House prices in the Toronto and Vancouver areas accelerated in April from already rapid growth levels, prompting one analyst to warn of an “affordability disaster” in those two cities.
At the same time, the Teranet/National Bank house price index, released Thursday, showed prices are actually falling in many other Canadian metro areas.
Since the start of this year, house prices have fallen in five of the 11 markets covered by Teranet: Calgary, Halifax, Montreal, Ottawa-Gatineau and Quebec City.
But powerful house-price growth in Toronto and Vancouver pulled up the overall national index by 8.1 per cent, the strongest price growth in six years, National Bank economist Marc Pinsonneault said.
“For those living in Vancouver, Victoria, Toronto and Hamilton, the housing boom continues,” he said in a statement.
“Quite a contrast with the seven other metropolitan areas covered by the index, where prices have on average declined on a year-over-year basis over the last ten months.”
What Pinsonneault sees as a housing boom looks more like a crisis to Capital Economics’ senior Canada economist, David Madani.
“In Vancouver and Toronto, the acceleration in annual house price inflation to 19.8 per cent and 10.5 per cent represent housing affordability disasters from the perspective of potential home buyers,” Madani wrote in a client note Thursday.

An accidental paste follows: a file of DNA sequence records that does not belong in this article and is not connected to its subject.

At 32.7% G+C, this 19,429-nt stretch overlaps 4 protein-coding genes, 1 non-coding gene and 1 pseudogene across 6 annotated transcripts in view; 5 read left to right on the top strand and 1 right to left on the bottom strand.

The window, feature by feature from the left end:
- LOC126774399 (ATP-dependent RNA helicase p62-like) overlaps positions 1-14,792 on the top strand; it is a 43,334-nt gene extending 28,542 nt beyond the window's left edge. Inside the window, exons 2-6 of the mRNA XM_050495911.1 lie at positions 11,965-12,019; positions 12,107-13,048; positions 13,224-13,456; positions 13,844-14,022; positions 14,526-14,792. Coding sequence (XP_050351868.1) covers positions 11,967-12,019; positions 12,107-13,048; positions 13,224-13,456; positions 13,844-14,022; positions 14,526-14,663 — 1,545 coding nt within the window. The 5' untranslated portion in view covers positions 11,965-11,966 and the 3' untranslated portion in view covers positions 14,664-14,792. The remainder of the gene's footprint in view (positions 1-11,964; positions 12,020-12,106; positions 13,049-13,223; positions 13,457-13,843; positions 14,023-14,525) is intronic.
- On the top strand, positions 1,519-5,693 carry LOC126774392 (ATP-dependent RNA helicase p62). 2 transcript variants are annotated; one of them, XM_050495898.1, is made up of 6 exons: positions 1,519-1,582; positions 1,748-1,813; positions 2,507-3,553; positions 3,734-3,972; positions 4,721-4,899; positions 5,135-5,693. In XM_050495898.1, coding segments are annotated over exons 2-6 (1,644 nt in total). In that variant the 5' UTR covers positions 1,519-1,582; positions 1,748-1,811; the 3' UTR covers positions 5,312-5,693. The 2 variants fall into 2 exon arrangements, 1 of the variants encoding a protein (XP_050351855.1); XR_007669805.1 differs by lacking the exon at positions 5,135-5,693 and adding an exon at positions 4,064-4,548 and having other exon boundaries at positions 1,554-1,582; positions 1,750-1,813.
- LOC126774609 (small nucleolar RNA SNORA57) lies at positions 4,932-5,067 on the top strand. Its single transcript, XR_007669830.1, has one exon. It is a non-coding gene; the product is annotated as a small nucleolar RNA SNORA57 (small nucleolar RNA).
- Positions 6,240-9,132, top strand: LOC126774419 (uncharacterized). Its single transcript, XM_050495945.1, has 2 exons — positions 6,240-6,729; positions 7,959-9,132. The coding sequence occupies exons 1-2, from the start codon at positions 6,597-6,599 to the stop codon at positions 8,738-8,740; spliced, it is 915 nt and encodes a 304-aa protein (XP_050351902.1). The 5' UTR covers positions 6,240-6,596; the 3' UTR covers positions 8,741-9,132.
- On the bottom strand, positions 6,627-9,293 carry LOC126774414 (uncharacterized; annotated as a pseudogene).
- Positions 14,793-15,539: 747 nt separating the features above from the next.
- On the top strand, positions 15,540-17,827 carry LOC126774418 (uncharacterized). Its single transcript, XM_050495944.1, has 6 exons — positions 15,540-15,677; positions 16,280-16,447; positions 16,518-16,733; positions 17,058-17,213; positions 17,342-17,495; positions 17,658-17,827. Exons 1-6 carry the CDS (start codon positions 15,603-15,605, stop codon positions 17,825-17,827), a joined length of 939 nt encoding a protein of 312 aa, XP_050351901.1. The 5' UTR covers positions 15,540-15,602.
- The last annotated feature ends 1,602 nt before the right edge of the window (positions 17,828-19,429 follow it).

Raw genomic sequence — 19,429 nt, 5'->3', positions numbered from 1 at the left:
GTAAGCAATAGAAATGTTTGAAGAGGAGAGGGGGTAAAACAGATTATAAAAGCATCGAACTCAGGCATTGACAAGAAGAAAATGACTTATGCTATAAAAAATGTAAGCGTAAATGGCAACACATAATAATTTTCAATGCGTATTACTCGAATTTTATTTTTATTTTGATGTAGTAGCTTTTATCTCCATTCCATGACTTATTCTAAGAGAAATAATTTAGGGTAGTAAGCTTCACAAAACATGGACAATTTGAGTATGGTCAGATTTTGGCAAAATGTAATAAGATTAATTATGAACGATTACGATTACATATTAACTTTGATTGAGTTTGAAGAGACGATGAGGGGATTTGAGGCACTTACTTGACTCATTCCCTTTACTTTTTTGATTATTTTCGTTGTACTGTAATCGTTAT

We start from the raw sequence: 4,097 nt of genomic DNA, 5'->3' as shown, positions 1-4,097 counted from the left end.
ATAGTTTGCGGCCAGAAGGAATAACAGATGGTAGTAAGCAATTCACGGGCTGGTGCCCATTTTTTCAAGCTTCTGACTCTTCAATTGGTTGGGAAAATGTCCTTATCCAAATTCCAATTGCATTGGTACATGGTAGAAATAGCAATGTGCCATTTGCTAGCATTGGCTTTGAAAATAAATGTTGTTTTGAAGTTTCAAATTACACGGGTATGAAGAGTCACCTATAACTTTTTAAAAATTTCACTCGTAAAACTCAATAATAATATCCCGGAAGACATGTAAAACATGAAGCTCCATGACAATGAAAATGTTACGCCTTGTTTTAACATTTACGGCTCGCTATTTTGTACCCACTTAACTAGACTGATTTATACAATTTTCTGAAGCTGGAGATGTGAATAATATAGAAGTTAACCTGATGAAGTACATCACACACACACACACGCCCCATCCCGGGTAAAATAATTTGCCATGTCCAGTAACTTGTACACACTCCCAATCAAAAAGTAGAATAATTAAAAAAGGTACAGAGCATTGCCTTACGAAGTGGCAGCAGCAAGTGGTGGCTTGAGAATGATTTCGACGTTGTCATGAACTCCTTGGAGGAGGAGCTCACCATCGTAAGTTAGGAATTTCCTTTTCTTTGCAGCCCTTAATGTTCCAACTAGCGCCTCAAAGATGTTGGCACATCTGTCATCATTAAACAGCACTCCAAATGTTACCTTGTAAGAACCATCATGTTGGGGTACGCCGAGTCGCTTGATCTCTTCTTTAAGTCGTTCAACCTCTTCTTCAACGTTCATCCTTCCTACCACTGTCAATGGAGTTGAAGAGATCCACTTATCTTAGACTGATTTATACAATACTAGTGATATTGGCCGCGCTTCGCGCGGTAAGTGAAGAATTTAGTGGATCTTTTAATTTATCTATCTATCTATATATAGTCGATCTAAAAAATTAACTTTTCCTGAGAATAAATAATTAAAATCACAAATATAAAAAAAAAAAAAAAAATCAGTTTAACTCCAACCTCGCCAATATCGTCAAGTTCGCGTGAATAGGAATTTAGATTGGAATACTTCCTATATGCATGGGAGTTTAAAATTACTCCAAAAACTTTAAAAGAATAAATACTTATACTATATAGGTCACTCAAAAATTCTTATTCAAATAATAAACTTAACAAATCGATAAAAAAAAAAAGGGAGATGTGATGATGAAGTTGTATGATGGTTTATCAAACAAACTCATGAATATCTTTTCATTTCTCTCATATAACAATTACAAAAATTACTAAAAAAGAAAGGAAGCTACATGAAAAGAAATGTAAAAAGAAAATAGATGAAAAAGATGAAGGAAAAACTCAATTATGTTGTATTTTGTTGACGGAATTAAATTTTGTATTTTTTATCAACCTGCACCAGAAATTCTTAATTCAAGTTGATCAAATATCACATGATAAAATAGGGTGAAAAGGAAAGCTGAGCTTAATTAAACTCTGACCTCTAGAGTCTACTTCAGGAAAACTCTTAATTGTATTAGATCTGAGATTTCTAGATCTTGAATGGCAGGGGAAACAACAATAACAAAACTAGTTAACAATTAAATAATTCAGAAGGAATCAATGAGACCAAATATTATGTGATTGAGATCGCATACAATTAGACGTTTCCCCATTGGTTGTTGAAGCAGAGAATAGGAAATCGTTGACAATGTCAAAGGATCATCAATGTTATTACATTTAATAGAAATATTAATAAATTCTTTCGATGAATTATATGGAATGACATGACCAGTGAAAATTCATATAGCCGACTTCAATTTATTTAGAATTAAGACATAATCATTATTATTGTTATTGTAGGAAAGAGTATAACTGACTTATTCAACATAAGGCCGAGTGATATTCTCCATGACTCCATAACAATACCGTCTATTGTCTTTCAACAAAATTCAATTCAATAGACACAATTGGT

“House prices are completely detached from household income fundamentals. Speculative investor demand, only partly from foreign cash buyers, continues to drive house prices into the stratosphere.”
Recent data has suggested that affordability is eroding in Canada, despite rock-bottom interest rates that have kept mortgage payments relatively small, given the level of house prices.
Affordability in Toronto has eroded to the worst level in a quarter century, and housing is now less affordable for middle-income earners in Toronto than it is in New York.
Madani, one of the more bearish analysts when it comes to Canadian real estate, has long been predicting a real-estate correction for Canada that would shave about 25 per cent off house prices.
“The growing bubbles in Vancouver and Toronto continue to defy economic fundamentals,” he wrote.
“It’s possible these bubbles will defy gravity until long-term interest rates begin to rebound, but there is a growing possibility they will simply collapse under their own weight.”
Job boom supports house prices
But Pinsonneault points out there are reasons for why house prices in Toronto and Vancouver have become so detached from the rest of the country — these two cities are driving most of the job growth.
“While some will keep blaming foreign capital for the housing boom in Vancouver and Toronto, it’s worth noting those cities are also blessed with the strongest labour markets in the country and hence are able to accommodate large migration flows,” he wrote.
With people moving to those cities for work, a housing shortage is developing, but Pinsonneault expects construction to pick up and “help alleviate” some of the price pressure, particularly in Vancouver.
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